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Ground broken for new UMD science building

University of Minnesota President Eric Kaler speaks at the groundbreaking ceremonies for the new Chemistry and Advanced Material Science building at UMD on Tuesday. (Clint Austin / caustin@duluthnews.com)1 / 2
Led by UMD Chancellor Lendley Black (center), dignitaries break ground for the new Chemistry and Advanced Material Science building at the University of Duluth Minnesota on Tuesday morning. (Clint Austin / caustin@duluthnews.com) 2 / 2

The University of Minnesota Duluth broke ground Tuesday for its long-awaited, $42 million Chemistry and Advanced Material Science building.

University, local and state officials gathered to throw the ceremonial first shovelfuls of dirt on the site where the CAMS building will be constructed — Lot B, across University Drive from the Darland Administration Building.

Those on hand included UMD Chancellor Lendley Black, U of M President Eric Kaler, U of M Board of Regents Chair David McMillan and state Reps. Jen Schultz, Dean Urdahl and Mary Murphy.

Tuesday's ceremony took place less than two months after Minnesota Gov. Mark Dayton approved a bonding bill that included $28.3 million to help build the new science building — but nearly four years after UMD started seeking funding for the building from the Legislature.

The new building will allow the university to admit more chemistry, engineering, material science and biochemistry students, officials said.

BWBR Architects designed the building in collaboration with outgoing Swenson College of Science and Engineering Dean Joshua Hamilton. The incoming dean, Andrea Schokker, said the new facility will provide new learning opportunities for students.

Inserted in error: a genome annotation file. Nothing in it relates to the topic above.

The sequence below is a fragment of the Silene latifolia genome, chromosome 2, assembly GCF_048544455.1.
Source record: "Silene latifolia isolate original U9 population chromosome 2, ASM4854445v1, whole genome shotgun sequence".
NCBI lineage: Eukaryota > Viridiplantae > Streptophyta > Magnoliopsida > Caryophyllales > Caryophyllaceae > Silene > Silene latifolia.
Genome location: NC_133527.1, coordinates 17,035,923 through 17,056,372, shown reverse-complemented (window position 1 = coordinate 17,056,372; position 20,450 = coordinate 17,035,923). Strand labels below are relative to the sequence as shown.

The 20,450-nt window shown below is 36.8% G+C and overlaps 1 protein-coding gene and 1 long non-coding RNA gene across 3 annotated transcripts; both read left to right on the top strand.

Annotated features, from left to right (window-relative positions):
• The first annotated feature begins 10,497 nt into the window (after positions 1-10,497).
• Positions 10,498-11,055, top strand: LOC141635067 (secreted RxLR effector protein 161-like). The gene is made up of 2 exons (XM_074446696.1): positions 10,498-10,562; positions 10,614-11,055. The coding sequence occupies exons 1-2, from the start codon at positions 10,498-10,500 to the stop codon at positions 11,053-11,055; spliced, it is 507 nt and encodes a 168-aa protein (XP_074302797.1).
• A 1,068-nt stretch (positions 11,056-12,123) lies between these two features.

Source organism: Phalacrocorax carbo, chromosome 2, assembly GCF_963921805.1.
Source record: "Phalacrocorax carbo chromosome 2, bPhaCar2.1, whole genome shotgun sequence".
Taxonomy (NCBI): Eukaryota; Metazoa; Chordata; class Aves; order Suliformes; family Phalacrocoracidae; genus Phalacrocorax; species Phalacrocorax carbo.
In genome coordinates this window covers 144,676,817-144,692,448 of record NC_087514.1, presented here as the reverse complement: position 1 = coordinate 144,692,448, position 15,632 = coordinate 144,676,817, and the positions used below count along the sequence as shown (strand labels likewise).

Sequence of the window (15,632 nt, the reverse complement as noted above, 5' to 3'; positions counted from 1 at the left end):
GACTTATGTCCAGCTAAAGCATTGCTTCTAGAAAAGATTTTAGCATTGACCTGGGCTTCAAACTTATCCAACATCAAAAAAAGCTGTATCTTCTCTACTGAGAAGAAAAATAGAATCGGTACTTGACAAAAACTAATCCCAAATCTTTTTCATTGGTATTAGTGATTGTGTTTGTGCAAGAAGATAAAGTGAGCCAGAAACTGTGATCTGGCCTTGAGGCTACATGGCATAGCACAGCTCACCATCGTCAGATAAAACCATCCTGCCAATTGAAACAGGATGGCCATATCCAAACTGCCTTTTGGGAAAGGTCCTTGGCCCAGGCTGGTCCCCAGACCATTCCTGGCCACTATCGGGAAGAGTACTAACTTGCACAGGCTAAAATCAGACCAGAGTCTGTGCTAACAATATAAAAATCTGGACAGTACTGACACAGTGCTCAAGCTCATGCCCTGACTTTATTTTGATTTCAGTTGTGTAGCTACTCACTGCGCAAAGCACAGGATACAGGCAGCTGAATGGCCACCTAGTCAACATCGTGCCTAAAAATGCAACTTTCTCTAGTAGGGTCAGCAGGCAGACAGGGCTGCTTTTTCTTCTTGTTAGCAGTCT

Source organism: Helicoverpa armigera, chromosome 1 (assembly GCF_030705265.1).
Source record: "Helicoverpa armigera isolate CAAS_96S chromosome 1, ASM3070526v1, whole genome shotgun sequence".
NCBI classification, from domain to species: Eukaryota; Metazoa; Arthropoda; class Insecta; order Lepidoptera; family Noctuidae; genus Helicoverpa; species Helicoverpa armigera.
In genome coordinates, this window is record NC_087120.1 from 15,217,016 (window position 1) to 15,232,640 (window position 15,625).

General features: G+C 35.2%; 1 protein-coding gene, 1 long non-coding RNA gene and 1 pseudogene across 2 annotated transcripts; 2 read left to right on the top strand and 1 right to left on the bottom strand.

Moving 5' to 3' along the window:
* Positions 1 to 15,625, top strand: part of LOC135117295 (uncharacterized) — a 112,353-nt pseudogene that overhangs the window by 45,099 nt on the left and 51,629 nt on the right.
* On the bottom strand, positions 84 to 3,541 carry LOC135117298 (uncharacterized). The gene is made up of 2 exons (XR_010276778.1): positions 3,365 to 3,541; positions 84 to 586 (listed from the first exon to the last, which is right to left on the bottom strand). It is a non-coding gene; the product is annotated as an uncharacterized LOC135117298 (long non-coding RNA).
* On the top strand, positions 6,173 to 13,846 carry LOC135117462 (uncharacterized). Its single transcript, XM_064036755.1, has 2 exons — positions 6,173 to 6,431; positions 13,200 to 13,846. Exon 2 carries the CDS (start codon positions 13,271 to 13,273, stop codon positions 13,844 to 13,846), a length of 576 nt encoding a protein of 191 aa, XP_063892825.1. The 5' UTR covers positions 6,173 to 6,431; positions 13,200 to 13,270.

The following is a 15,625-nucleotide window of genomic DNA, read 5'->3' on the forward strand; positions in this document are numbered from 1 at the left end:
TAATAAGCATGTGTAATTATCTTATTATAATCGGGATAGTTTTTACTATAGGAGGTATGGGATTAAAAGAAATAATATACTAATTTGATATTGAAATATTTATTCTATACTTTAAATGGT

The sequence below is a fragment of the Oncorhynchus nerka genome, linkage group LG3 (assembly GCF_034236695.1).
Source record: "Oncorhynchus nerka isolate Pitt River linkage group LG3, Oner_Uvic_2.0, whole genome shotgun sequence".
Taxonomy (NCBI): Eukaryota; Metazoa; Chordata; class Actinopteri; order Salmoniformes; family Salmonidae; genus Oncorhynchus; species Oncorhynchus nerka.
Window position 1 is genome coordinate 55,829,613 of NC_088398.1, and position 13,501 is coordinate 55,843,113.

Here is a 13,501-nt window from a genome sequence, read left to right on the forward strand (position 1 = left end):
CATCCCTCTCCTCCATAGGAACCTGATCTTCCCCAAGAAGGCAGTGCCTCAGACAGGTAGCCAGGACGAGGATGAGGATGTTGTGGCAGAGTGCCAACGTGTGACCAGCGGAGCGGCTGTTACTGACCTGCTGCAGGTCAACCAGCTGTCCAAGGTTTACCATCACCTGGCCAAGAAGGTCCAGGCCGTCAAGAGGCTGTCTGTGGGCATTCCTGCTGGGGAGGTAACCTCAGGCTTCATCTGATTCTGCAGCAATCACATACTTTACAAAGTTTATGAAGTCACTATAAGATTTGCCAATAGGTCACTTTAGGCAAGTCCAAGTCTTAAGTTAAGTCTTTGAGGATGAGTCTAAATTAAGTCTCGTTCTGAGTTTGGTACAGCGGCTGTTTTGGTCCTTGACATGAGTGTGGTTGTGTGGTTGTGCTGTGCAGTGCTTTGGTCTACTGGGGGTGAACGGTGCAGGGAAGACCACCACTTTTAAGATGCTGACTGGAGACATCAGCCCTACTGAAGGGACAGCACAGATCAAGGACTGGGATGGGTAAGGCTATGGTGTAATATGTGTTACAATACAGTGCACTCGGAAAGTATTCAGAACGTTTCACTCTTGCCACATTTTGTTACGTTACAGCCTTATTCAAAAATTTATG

"The CAMS building is an ideal example of a facility that provides modern space for state-of- the-art training and research that's so critical to our students' education and our region's economy," Schokker said in a news release.

The new building will house updated chemistry labs and the Advanced Materials Center, which will train students in fields such as 3-D printing and microelectronics — fields that will allow UMD to partner with regional companies such as Cirrus Aircraft and Amsoil.

"It's chemistry and engineering in an applied setting," Hamilton said in a news release.

In conjunction with the new building, UMD will begin offering a new minor in materials science this fall, with plans for a master's degree underway.

Labs, classrooms, student spaces and faculty offices will share space on each floor of the new building, which will feature lots of glass inside and out, and several collaborative learning spaces.

The project also will include repurposing the labs in the current Chemistry Building — built in 1948 — into active classrooms.

Construction will get underway next week, and is expected to take almost two years. In addition to the state money, the University of Minnesota is seeking private funding for the remaining $14.1 million cost of the project.

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